MHCA: Infrastructure needs to be subsequent Winnipeg mayor’s prime precedence

Winnipeg’s upcoming municipal election is Oct. 26 and Manitoba Heavy Construction Association (MHCA) president Chris Lorenc stressed that no matter who wins, infrastructure and city roads need to be a key focus.

“Our regional street system in Winnipeg carries 80 per cent of the traffic. It’s the foundation upon our ability to move people to jobs and products to market is built, and many of them are in a deplorable condition,” Lorenc said.

“Funding between Winnipeg, Manitoba and Ottawa for regional street systems ends in 2023. What’s the plan?

“To go back to a more fundamental concern, our association, industry along with other business organizations have repeatedly advocated the view that growing the economy is each level of government’s policy priority,” Lorenc said. “If you are not growing the size of the tax base, if you are not attracting investment, if you are not generating new areas of economic activity or enhancing existing areas of economic activity, you are not growing the size of the revenue stream. Therefore you are unable to meaningfully discuss funding health care, education, social services, security, recreation and infrastructure.”

He stressed it should be a priority for both Winnipeg’s mayor and council to “acknowledge that the infrastructure budgets should be, as a matter of first priority, harnessed to the best ROI to GDP opportunities that exist.

“That doesn’t mean that you ignore maintaining, repairing, rehabilitating or enhancing what you have. But if you look at where you’re going to be investing your capital program, what’s the best bang for buck?” Lorenc said.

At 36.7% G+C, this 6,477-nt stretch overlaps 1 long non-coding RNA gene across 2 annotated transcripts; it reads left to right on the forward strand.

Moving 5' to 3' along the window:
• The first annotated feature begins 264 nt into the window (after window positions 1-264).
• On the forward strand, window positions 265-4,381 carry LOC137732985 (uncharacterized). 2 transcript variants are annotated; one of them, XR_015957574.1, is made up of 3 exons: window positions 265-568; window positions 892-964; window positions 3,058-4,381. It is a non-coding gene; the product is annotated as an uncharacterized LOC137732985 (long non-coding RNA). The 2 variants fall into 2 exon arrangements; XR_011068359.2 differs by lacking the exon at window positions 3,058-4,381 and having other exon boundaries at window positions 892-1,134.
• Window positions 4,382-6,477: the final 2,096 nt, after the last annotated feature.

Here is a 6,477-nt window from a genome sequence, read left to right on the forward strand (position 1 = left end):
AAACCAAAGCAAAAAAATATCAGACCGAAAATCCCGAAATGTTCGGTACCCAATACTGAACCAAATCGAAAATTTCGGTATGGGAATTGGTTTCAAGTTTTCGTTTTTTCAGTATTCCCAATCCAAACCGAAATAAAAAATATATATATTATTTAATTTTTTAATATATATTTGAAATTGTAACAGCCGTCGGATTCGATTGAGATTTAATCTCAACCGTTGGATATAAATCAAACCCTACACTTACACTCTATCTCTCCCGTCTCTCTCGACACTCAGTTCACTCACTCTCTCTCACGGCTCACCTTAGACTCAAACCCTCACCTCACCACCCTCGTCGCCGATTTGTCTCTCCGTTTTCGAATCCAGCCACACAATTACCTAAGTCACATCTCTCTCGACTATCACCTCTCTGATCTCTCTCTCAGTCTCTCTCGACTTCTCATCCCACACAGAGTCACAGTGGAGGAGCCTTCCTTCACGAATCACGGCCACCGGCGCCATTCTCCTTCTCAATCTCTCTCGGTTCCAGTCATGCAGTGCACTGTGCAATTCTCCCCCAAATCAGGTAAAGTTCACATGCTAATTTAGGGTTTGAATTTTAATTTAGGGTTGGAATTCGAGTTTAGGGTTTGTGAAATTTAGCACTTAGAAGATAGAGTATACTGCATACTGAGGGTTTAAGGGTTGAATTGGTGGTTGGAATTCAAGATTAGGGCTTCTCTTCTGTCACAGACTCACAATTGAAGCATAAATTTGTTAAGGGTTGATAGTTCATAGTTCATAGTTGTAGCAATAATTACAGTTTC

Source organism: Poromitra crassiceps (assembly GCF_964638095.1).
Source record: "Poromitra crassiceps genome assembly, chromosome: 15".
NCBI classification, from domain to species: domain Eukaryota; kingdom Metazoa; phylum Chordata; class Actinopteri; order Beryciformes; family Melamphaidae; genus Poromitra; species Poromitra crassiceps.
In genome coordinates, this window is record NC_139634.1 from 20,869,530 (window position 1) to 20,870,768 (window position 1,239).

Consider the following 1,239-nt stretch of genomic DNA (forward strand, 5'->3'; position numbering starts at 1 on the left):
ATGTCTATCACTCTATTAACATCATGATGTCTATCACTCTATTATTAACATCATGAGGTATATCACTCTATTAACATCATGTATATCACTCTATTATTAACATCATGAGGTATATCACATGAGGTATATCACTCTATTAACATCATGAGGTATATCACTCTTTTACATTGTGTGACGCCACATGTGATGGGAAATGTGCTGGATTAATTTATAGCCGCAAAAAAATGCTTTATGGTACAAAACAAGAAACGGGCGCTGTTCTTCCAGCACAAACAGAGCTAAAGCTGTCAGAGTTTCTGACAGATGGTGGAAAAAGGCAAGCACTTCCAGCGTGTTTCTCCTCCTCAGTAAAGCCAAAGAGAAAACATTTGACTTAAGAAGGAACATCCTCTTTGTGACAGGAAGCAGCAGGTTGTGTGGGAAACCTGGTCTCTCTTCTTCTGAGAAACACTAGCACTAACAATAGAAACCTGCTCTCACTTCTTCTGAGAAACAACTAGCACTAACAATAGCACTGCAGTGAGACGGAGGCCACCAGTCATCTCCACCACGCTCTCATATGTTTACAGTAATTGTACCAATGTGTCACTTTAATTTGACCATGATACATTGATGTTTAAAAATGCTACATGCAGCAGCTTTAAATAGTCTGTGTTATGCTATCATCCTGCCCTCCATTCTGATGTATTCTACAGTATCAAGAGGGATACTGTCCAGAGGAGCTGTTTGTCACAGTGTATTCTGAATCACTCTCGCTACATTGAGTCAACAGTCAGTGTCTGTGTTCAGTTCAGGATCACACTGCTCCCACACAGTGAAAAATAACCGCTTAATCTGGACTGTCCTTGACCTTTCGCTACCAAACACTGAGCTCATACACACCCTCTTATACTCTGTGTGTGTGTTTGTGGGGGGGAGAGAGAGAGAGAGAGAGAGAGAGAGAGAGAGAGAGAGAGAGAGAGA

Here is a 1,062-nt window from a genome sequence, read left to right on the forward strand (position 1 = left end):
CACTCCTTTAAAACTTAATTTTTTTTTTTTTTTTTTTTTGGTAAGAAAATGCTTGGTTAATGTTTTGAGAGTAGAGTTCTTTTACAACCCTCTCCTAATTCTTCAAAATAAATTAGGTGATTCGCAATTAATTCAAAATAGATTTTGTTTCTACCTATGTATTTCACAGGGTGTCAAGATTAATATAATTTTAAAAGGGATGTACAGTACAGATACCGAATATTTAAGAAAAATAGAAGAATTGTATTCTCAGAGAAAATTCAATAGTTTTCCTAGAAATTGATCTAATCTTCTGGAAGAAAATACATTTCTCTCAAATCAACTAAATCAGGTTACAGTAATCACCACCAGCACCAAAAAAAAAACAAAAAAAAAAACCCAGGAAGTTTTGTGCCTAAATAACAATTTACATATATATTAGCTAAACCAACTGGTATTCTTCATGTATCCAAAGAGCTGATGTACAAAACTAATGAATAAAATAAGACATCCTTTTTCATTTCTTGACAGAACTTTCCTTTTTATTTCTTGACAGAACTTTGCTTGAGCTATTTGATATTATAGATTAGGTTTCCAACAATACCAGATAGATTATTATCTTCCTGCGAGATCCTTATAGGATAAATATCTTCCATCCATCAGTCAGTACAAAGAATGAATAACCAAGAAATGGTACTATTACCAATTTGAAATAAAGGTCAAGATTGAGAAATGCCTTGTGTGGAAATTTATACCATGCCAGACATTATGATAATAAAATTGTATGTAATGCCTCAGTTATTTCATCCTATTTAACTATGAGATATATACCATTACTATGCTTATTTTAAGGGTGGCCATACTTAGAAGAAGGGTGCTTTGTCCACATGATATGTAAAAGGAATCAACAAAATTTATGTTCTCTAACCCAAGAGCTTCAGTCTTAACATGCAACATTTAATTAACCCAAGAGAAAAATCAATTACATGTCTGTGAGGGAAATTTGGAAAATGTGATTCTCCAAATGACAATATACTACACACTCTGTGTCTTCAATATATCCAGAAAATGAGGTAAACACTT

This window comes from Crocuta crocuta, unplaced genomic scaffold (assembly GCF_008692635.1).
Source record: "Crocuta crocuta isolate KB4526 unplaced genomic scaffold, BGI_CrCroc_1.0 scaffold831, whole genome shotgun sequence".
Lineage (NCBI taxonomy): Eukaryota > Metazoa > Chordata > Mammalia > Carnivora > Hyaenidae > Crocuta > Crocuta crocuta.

Many Manitobans, himself included, he said, don’t pay attention to politics in the summer but begin to focus on pre-election issues past Labour Day. To that end the MHCA is hosting a mayoral forum on Oct. 5 featuring the candidates vying to lead Winnipeg.

“The only area that we’re going to be questioning them on is economic growth. What’s your policy? What’s your approach? What’s your vision? Where do you see investment having to be made? What is your economic growth strategy? How are you going to orient your administration to think growth to think our way to GDP?” he said.

Lorenc also pointed to other western provinces as ahead of Manitoba in terms of fiscal health.

“We look at provinces to the west and they’re balancing their budgets, they’re showing surpluses and Manitoba now is the one province that is out of step with what appears to be happening in Western Canada right now,” he said, acknowledging both Alberta and Saskatchewan have the advantage of resource royalties and B.C. has “always been prolific in terms of trade.”

“In Manitoba we need to be able to harness our strengths to grow the economy instead of simply looking at the expenditure size of budget. How do you harness infrastructure to support that growth? What is your strategic plan as it relates to investment in infrastructure? Do you know the condition of your existing system?” he asked.

He added collaboration with the private sector to improve road design, using access to recyclable materials such as crushed concrete and responsible resource management should also be key priorities.

“Those are the kinds of things we think we should be hearing about (and that) we want to hear about from our candidates for the office of mayor,” Lorenc said.

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